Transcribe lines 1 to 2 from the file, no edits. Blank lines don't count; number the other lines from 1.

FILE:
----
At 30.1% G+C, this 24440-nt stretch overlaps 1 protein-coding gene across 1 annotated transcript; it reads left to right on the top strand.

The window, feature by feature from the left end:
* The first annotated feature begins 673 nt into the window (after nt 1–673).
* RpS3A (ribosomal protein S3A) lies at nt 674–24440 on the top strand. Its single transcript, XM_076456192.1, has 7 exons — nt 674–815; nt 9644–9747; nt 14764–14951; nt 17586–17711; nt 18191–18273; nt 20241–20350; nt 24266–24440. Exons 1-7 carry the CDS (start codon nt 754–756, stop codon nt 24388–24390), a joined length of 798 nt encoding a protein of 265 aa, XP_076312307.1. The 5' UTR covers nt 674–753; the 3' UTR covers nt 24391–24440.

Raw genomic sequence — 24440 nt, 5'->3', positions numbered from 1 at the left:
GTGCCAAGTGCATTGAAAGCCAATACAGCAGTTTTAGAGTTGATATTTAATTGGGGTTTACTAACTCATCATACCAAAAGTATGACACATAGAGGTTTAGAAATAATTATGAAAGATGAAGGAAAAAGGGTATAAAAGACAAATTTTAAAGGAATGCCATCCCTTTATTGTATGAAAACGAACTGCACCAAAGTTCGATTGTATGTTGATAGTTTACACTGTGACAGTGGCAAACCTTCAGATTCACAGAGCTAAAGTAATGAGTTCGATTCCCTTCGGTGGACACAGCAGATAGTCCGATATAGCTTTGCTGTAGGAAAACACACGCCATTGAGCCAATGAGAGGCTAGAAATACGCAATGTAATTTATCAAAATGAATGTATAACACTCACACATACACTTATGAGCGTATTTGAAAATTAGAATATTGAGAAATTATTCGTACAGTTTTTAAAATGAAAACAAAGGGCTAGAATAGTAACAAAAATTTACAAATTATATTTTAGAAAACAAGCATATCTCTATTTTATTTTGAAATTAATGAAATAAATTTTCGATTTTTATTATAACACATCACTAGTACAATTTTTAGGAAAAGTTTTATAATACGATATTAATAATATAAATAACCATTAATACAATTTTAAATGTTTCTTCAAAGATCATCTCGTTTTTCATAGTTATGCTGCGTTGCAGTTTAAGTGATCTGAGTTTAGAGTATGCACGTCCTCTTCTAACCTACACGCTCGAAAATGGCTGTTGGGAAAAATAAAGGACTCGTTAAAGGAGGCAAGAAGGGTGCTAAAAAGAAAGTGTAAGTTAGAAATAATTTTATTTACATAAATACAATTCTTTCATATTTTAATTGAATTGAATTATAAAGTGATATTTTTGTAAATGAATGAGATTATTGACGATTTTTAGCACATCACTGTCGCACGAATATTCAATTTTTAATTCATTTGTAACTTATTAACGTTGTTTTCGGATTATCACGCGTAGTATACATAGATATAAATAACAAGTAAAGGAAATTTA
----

At 30.1% G+C, this 24440-nt stretch overlaps 1 protein-coding gene across 1 annotated transcript; it reads left to right on the top strand.

The window, feature by feature from the left end: